And I couldn’t be more thankful for that. Though vinyasa is still my favorite type of yoga, gentle hatha has also given me more than I ever expected.

Since today is Tuesday (meaning it’s Gratitude Tuesday, in Jeana world), here are also two more things I am grateful for:

  • Music. Somehow I forget sometimes how much music can help me, but it’s always a wonderful feeling to remember. In particular, it’s been helping me grow my at-home yoga practice a little more.
  • This semester of grad school. Though I’m still not sure there’s a place for me within the journalism world, I have come so much closer to realizing what my true passions are, and I’ve accomplished more than I thought that I could. At the beginning, I didn’t even know if I would be able to make it through one week of classes.

What are you thankful for this week?

I’ve been a bit out of the loop recently due to the end-of-the-semester schoolwork insanity, but I look forward to catching up on some blogs.

Namaste, friends!

Gratitude Tuesday #2

I’ve been meaning to update this thing for the past few days, but school has been pretty crazy. There are only weeks left in the semester, which means story and paper deadlines are approaching quickly. I’ve also been working on an iPad app all semester that my group and I will be demoing to about 300 people next week. Ah!

I’ve still been managing to get my yoga in, though, at least for the most part. I missed my gentle hatha class this morning, unfortunately, but I made it to a vinyasa class last night, and a vinyasa/Kundalini fusion workshop on Saturday. I had never done Kundalini before but was curious what it was all about. That portion of the workshop involved some chanting, meditation, and a CRAP TON of ab work, which was both great and a tad tortuous. I’ve been told that flexible lower backs and weaker cores tend to go hand-in-hand, which is definitely true for me. I can rock a lot of backbends, but when it comes to holding a pose like boat, I seriously struggle. So all of that core was a challenge, but as they say, your hardest pose is the one you need the most.

I would love to say that’s total crap and just avoid all of the poses I dislike, but I’ve had too many experiences that indicate otherwise.

It’s also Tuesday again, which means another three things I am grateful for:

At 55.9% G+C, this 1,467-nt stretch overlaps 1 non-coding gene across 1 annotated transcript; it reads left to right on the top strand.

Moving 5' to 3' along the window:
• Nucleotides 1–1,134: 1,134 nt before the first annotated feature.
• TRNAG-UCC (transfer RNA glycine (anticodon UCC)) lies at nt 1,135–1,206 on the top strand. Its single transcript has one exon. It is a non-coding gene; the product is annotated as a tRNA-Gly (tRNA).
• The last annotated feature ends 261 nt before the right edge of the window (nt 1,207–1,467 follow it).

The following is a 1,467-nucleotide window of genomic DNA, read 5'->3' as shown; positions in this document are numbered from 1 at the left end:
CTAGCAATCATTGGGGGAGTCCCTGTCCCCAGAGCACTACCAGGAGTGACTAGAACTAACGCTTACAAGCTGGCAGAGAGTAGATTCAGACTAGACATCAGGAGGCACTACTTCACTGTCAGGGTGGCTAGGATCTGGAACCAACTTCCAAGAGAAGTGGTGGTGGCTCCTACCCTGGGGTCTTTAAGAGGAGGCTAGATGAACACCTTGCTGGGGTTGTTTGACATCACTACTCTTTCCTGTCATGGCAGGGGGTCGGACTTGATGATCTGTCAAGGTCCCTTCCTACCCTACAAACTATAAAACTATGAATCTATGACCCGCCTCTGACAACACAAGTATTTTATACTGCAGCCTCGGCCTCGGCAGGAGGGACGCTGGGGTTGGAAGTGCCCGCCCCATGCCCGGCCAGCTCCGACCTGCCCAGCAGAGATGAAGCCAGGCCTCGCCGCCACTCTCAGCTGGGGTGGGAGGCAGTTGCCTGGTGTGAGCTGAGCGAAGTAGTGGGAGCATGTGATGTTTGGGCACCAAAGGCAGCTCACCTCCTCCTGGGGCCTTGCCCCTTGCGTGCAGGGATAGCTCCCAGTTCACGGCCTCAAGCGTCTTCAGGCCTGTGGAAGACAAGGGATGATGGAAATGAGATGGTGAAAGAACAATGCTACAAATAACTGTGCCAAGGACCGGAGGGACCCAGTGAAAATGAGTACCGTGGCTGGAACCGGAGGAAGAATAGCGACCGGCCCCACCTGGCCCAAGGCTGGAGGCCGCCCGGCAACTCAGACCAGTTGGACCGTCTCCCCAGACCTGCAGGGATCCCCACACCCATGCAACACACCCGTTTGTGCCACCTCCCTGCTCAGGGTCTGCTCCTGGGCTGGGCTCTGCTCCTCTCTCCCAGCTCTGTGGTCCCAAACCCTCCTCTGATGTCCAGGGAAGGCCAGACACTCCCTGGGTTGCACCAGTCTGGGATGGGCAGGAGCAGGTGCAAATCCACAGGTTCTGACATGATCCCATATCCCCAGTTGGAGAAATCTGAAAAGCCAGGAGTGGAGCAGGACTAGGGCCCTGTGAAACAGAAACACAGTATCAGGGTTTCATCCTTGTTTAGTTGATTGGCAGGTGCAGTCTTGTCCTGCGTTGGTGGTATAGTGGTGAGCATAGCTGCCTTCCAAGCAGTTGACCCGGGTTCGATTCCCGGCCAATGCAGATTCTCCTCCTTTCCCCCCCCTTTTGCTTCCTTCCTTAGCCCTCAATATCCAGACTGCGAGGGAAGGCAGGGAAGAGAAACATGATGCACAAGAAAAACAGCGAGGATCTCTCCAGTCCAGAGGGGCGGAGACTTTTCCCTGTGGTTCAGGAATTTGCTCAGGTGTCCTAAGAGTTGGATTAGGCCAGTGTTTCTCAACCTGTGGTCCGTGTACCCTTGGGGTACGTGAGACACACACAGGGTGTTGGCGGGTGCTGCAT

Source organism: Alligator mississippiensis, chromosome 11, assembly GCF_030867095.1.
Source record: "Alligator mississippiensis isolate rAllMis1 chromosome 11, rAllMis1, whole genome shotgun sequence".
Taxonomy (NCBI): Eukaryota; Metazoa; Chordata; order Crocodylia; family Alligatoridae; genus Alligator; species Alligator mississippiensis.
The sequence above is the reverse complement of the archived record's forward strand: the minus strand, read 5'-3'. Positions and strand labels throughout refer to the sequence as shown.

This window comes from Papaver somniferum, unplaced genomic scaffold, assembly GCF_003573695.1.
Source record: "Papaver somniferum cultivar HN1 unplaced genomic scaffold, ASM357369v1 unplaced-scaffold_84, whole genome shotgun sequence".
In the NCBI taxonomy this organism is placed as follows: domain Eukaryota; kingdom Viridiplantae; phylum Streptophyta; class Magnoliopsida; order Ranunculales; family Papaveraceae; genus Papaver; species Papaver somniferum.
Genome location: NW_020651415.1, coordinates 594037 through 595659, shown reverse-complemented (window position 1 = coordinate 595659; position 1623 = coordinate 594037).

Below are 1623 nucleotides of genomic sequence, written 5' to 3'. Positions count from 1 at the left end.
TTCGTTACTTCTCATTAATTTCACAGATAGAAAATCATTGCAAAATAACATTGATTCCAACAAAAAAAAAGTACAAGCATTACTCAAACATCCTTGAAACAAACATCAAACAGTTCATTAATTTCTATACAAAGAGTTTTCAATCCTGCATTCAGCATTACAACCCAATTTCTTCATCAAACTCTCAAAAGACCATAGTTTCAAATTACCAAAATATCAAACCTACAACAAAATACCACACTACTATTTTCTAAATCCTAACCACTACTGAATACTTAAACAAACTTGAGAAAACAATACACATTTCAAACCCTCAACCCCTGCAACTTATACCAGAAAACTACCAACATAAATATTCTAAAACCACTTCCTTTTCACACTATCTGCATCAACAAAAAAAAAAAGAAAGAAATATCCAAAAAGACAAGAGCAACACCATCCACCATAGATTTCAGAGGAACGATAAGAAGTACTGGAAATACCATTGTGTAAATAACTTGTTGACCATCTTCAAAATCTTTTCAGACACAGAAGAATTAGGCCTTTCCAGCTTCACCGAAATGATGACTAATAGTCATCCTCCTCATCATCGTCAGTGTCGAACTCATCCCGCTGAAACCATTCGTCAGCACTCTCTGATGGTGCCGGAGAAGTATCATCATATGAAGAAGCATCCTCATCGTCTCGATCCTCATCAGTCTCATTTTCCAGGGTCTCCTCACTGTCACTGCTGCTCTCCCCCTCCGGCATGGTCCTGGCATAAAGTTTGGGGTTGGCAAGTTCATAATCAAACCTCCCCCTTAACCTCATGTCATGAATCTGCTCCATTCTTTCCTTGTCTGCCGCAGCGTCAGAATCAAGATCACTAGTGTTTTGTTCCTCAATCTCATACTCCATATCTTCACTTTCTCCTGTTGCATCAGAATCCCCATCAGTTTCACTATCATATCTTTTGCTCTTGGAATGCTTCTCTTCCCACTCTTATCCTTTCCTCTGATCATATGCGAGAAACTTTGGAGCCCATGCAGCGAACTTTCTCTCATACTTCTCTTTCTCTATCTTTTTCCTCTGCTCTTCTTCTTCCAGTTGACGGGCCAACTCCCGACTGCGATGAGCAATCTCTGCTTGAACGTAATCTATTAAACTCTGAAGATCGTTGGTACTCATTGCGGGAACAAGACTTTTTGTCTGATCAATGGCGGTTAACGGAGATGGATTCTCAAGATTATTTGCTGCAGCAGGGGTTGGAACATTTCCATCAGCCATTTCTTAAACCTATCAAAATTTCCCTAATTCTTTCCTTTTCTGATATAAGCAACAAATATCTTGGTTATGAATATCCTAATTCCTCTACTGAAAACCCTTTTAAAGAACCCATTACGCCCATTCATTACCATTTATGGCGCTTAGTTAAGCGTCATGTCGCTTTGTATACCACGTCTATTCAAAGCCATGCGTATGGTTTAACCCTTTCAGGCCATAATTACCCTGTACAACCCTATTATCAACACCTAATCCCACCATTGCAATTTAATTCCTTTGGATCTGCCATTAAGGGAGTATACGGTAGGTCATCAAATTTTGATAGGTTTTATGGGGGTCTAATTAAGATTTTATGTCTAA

• YOGA. I know that’s just a tad obvious, but especially in these times of high stress, I feel so fortunate to have it as a tool to help me let go, calm down my ego, and believe in my own potential.
  • Having food to eat, clean water to drink, and a solid roof over my head.
  • This one today especially: the good in humanity. Yesterday’s tragedy in Boston bespeaks the darker side of humanity, the evil that grows from shame and misunderstanding and hatred. Though the lives that were lost are irreplaceable, and acts like this will weigh on all of our spirits, goodness and love are still alive: “When you spot violence, or bigotry, or intolerance or fear or just garden-variety misogyny, hatred or ignorance, just look it in the eye and think, ‘The good outnumber you, and we always will'” (Patton Oswalt). I’ve always had a difficult time hearing about terrible events like this one, and they’ve quite easily led me to believe that any faith I had in humanity was delusional. But the good is there, and I am so grateful for reminders of that fact. This is not to belittle the pain that so many are feeling in the wake of all of this. There is nothing that can compensate for lives being lost to violence. But we must not give up on humanity; we must remember what we are fighting for and know that it’s not in vain.

Much love to Boston and to all of you.

Gratitude Tuesday


Via Flickr User shannonkringen

For me, gratitude has been one of the most important–and at times most difficult–practices to cultivate. I, like many people, tend to become overwhelmed by negativity much of the time, and I forget that I have so much joy in my life. There will always be the yin and yang of darkness and light, and we must try to learn to appreciate both. Without one, there would not be the other. Sometimes we try to live only in the light and try to evade the darkness; sometimes we become consumed by sadness or grief or anger and start believing darkness is all there is. In the latter case, we might even start avoiding or ignoring the light because we don’t think that it’s real, that it’ll deceive us by giving us joy and then stripping it away. That’s how it seems sometimes, but though both sides may shift in form, they are both always there.